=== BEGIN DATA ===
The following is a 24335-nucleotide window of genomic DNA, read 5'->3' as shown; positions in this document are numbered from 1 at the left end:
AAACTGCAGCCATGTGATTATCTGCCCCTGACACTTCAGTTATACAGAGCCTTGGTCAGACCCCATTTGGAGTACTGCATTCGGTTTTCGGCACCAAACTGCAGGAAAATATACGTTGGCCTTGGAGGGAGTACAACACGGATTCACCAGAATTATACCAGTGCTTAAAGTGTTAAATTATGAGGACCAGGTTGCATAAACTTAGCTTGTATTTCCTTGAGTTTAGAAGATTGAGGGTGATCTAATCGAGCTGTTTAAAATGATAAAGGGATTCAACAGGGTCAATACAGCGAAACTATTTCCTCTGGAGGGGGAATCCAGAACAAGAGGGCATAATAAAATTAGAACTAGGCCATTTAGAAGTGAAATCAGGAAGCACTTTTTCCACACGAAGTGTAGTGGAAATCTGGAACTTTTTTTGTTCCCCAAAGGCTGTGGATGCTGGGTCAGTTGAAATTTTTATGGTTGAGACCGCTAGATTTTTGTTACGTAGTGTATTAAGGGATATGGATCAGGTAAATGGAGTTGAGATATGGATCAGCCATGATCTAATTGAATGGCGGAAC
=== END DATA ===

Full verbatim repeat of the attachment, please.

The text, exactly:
The following is a 24335-nucleotide window of genomic DNA, read 5'->3' as shown; positions in this document are numbered from 1 at the left end:
AAACTGCAGCCATGTGATTATCTGCCCCTGACACTTCAGTTATACAGAGCCTTGGTCAGACCCCATTTGGAGTACTGCATTCGGTTTTCGGCACCAAACTGCAGGAAAATATACGTTGGCCTTGGAGGGAGTACAACACGGATTCACCAGAATTATACCAGTGCTTAAAGTGTTAAATTATGAGGACCAGGTTGCATAAACTTAGCTTGTATTTCCTTGAGTTTAGAAGATTGAGGGTGATCTAATCGAGCTGTTTAAAATGATAAAGGGATTCAACAGGGTCAATACAGCGAAACTATTTCCTCTGGAGGGGGAATCCAGAACAAGAGGGCATAATAAAATTAGAACTAGGCCATTTAGAAGTGAAATCAGGAAGCACTTTTTCCACACGAAGTGTAGTGGAAATCTGGAACTTTTTTTGTTCCCCAAAGGCTGTGGATGCTGGGTCAGTTGAAATTTTTATGGTTGAGACCGCTAGATTTTTGTTACGTAGTGTATTAAGGGATATGGATCAGGTAAATGGAGTTGAGATATGGATCAGCCATGATCTAATTGAATGGCGGAAC